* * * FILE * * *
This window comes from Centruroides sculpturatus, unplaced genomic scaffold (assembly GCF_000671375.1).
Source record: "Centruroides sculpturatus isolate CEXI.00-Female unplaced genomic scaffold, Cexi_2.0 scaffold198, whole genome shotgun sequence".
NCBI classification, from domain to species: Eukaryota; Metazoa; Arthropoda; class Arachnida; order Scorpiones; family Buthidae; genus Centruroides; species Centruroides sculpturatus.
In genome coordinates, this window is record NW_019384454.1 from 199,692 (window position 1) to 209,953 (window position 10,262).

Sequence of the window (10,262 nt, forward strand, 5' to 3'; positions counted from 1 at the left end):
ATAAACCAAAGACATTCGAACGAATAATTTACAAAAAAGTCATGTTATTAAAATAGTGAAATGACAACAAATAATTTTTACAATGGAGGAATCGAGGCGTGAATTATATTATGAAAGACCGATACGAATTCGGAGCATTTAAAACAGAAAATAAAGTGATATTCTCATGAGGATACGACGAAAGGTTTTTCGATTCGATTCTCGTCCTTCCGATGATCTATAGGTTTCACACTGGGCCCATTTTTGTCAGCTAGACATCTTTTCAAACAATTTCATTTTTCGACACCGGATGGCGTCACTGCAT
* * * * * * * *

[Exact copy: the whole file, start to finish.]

This window comes from Centruroides sculpturatus, unplaced genomic scaffold (assembly GCF_000671375.1).
Source record: "Centruroides sculpturatus isolate CEXI.00-Female unplaced genomic scaffold, Cexi_2.0 scaffold198, whole genome shotgun sequence".
NCBI classification, from domain to species: Eukaryota; Metazoa; Arthropoda; class Arachnida; order Scorpiones; family Buthidae; genus Centruroides; species Centruroides sculpturatus.
In genome coordinates, this window is record NW_019384454.1 from 199,692 (window position 1) to 209,953 (window position 10,262).

Sequence of the window (10,262 nt, forward strand, 5' to 3'; positions counted from 1 at the left end):
ATAAACCAAAGACATTCGAACGAATAATTTACAAAAAAGTCATGTTATTAAAATAGTGAAATGACAACAAATAATTTTTACAATGGAGGAATCGAGGCGTGAATTATATTATGAAAGACCGATACGAATTCGGAGCATTTAAAACAGAAAATAAAGTGATATTCTCATGAGGATACGACGAAAGGTTTTTCGATTCGATTCTCGTCCTTCCGATGATCTATAGGTTTCACACTGGGCCCATTTTTGTCAGCTAGACATCTTTTCAAACAATTTCATTTTTCGACACCGGATGGCGTCACTGCAT